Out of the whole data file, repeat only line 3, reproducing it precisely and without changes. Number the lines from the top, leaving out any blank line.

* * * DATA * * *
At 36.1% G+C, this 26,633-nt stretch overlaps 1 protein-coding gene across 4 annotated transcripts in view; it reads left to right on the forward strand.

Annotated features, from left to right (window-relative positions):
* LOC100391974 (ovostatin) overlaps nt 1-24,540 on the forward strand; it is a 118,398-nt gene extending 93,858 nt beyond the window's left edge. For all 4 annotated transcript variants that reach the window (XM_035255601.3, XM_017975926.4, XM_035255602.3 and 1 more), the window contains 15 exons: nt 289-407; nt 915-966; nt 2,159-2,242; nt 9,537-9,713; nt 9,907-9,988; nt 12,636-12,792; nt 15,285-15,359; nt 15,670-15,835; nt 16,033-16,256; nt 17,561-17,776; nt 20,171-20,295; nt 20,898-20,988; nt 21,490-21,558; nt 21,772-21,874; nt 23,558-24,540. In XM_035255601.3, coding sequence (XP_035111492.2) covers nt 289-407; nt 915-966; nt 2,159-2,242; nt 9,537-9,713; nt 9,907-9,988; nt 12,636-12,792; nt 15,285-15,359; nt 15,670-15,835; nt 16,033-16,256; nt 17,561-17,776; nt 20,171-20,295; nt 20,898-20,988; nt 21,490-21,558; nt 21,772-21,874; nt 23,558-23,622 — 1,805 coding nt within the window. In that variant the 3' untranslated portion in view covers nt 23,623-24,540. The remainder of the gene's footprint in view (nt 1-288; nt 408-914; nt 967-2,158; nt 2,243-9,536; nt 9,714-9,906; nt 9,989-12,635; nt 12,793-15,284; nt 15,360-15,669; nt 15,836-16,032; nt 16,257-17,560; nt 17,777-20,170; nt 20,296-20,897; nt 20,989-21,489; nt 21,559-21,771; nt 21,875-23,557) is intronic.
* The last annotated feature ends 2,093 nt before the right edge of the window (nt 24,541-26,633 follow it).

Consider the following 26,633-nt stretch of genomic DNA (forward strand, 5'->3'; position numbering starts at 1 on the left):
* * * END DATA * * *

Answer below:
* LOC100391974 (ovostatin) overlaps nt 1-24,540 on the forward strand; it is a 118,398-nt gene extending 93,858 nt beyond the window's left edge. For all 4 annotated transcript variants that reach the window (XM_035255601.3, XM_017975926.4, XM_035255602.3 and 1 more), the window contains 15 exons: nt 289-407; nt 915-966; nt 2,159-2,242; nt 9,537-9,713; nt 9,907-9,988; nt 12,636-12,792; nt 15,285-15,359; nt 15,670-15,835; nt 16,033-16,256; nt 17,561-17,776; nt 20,171-20,295; nt 20,898-20,988; nt 21,490-21,558; nt 21,772-21,874; nt 23,558-24,540. In XM_035255601.3, coding sequence (XP_035111492.2) covers nt 289-407; nt 915-966; nt 2,159-2,242; nt 9,537-9,713; nt 9,907-9,988; nt 12,636-12,792; nt 15,285-15,359; nt 15,670-15,835; nt 16,033-16,256; nt 17,561-17,776; nt 20,171-20,295; nt 20,898-20,988; nt 21,490-21,558; nt 21,772-21,874; nt 23,558-23,622 — 1,805 coding nt within the window. In that variant the 3' untranslated portion in view covers nt 23,623-24,540. The remainder of the gene's footprint in view (nt 1-288; nt 408-914; nt 967-2,158; nt 2,243-9,536; nt 9,714-9,906; nt 9,989-12,635; nt 12,793-15,284; nt 15,360-15,669; nt 15,836-16,032; nt 16,257-17,560; nt 17,777-20,170; nt 20,296-20,897; nt 20,989-21,489; nt 21,559-21,771; nt 21,875-23,557) is intronic.